My wine journey began with a glass of Chassagne-Montrachet in Tucson Arizona. I unenthusiastically moved to Tucson from my hometown Pittsburgh, PA when I was 20 because my parents transferred jobs. Both of my parents have PhDs and my father is also a Neurologist. I moved to Arizona planning to follow parental expectations; go to U of A, get a degree and get a job in science or medicine. I loved science and I was good at it but something about it fell FAR short of inspiring passion. As I contemplated my application to U of A, I found a posting on craigslist for a new hotel opening called Ritz-Carlton Dove Mountain. I joined the opening team as a pool server thinking this would be a summer job but was immediately hooked by the hospitality, luxury and lifestyle the resort cultivated. In our first staff wine class I tasted a White Burgundy from Pierre-Yves and was amazed by the complexity. We sure didn’t drink that kind of wine in Pittsburgh. I didn’t know this glass of wine would redirect my life. I put in a year at Ritz-Carlton leaving my application for U of A forgotten. After a year I was bored by the monotone desert of Arizona. Much to my parent’s chagrin I decided to pack up and move to San Francisco in pursuit of a new life in hospitality and wine.
When I arrived in San Francisco I realized what a tough scene it was. Fine dining restaurants maintained an intimidating level of exclusivity and I struggled to find a job that I wanted. I took up bartending in hotels, dive bars and night clubs while looking for my niche; I was then recruited to work at Press Club. Press Club’s wine list focused on small production domestic and international wines and the wine education was fabulous. The wine director Mauro hosted blind tastings for the staff using fun props like the “Les Nez du Vin” essential oil kit to help to us cultivate our developing palates. I couldn’t get enough; blind tasting was my favorite type of training. Something about the thrill of being put on the spot and asked to blind taste a wine always tickled me. From here I took classes, I read, I drew maps, I worked harvest, I applied myself and eagerly looked for my next step.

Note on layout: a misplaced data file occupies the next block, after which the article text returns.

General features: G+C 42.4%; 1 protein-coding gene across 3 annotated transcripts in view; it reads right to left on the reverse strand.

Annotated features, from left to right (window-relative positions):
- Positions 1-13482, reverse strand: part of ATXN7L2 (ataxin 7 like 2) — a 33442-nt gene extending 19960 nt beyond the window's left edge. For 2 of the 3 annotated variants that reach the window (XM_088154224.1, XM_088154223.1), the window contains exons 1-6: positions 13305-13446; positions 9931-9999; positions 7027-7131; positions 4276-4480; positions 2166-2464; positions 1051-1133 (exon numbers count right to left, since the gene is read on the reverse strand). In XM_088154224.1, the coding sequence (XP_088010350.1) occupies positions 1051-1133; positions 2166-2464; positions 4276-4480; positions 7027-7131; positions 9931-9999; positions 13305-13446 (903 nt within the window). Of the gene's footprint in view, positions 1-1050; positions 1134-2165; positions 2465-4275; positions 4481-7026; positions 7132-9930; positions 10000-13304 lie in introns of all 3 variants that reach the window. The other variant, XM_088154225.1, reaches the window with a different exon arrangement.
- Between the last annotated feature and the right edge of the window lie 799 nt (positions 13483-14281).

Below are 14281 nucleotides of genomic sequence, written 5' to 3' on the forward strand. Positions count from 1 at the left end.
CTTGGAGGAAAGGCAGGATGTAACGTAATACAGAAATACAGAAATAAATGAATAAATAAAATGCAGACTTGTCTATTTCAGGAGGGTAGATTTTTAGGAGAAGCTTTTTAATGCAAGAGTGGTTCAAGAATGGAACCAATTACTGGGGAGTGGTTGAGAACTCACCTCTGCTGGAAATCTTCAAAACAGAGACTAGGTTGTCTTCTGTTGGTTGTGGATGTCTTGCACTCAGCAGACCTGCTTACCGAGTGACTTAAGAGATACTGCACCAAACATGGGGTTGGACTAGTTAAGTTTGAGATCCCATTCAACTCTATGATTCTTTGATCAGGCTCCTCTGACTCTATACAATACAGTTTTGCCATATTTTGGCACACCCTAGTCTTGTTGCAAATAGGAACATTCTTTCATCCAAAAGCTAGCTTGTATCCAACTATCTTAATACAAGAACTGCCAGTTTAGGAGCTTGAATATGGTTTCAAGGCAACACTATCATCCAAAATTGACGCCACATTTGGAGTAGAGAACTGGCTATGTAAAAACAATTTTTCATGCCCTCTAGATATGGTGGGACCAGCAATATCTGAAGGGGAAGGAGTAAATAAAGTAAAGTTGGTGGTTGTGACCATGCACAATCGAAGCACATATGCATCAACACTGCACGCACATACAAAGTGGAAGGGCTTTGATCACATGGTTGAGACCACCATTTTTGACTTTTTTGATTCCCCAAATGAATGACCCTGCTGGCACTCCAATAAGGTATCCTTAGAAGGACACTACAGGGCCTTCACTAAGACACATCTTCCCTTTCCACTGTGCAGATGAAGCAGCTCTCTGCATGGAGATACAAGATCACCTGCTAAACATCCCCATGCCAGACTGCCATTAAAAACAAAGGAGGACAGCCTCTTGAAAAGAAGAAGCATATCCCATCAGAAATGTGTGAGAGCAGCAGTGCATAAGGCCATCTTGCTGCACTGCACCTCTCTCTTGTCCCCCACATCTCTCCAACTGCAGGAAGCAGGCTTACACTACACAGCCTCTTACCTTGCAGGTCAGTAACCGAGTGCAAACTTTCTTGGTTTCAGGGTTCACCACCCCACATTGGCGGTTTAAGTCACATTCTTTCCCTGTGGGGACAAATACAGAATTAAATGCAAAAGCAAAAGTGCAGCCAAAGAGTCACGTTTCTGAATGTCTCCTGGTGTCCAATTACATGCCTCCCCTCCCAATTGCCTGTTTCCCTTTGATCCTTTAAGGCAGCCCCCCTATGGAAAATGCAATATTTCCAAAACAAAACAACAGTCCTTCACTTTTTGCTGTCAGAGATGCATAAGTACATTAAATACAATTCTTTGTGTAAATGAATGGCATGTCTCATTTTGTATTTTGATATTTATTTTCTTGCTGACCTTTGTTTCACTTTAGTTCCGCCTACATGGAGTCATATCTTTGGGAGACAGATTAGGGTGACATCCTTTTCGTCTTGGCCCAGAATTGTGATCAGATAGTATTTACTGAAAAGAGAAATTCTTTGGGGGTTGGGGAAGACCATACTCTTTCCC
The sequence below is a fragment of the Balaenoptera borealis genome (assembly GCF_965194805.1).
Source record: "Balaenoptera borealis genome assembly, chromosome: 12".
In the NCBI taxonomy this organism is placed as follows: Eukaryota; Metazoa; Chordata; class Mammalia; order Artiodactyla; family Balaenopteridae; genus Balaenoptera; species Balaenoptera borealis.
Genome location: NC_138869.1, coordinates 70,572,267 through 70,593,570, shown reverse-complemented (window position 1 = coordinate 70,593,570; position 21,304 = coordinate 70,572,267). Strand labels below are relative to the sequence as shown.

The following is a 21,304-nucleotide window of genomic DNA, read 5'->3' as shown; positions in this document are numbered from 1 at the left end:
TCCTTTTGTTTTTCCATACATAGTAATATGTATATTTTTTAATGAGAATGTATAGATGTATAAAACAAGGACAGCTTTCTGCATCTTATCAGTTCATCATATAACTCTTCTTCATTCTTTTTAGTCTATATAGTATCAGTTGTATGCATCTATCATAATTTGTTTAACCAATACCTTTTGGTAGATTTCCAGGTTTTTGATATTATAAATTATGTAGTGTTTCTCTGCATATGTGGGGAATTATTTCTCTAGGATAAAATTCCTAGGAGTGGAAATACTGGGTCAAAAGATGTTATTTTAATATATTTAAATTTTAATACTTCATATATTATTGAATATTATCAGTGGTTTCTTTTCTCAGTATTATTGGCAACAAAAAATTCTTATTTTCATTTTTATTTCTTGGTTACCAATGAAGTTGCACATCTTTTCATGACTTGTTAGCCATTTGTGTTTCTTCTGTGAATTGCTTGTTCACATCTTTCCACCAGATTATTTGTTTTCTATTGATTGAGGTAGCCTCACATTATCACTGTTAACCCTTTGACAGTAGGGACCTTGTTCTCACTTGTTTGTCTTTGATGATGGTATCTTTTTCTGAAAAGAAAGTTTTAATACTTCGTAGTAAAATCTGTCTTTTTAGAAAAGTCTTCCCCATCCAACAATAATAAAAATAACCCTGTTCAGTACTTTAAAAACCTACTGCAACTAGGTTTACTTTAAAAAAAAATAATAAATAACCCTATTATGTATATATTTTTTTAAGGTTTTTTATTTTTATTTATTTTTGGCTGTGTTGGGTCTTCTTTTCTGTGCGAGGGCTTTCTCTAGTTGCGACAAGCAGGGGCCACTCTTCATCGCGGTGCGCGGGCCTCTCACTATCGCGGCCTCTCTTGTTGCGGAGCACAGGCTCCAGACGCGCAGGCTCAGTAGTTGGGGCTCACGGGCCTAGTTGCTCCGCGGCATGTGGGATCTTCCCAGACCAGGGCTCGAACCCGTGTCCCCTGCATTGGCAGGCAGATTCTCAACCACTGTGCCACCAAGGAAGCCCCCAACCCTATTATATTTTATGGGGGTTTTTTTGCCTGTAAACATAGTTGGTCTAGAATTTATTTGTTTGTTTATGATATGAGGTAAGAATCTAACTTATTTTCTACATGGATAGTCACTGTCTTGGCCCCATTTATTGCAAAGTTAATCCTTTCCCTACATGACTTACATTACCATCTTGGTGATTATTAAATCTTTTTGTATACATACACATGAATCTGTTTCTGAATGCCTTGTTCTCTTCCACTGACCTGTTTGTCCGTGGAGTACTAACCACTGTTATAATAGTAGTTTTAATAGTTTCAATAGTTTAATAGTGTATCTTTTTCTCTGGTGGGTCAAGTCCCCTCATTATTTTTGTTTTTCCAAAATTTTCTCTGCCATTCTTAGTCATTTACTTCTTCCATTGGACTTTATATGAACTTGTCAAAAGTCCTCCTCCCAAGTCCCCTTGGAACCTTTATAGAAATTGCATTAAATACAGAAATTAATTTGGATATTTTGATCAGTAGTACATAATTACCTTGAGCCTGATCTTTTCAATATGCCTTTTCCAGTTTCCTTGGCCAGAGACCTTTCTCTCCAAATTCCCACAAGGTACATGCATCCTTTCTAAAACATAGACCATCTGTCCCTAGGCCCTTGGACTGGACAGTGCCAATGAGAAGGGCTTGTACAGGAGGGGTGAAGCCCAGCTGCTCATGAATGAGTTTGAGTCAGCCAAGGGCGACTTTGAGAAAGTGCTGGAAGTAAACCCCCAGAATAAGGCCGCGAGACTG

My next step was Burgundy icon RN74 where I met Aubrey my Power Pairing co-hort. She joined the sommelier team and we became fast friends. I didn’t have any actual experience as a sommelier, so I took a position as a bartender in the Owner’s Lounge; a resident only bar servicing Millennium Towers over RN74. Just before I started, I passed my Intro and Certified Somm Exam back to back with ease. I thought my wine knowledge was reasonable but I was quickly shown how far I still had to go. I had free rein to sell the residents whatever bottles I wanted but my knowledge of Burgundy and classic French wine was limited. I remember the first time I looked through the big beautiful red leather bottle list (in complete confusion) trying to figure out which of the twenty or so Grand Cru Chambertin my guest had ACTUALLY ordered. In that moment, I was reminded of how much I loved wine; just when I thought I understood it, it surprised me. Burgundy with all of its quirks, quickly became a well understood obsession. As Aubrey can attest, RN74 was a HIGHLY competitive learning environment. I learned as fast and I began to sell some truly amazing (and expensive) wine. RN74 was the turning point where I decided I would sit for my Master Sommelier Exam. I didn’t know the level of commitment it would take but I was ready and willing to find out. After a two year tenure, I was prepared to sit for my Advanced Sommelier exam and leave RN74 for my first official sommelier position at Epic Steak.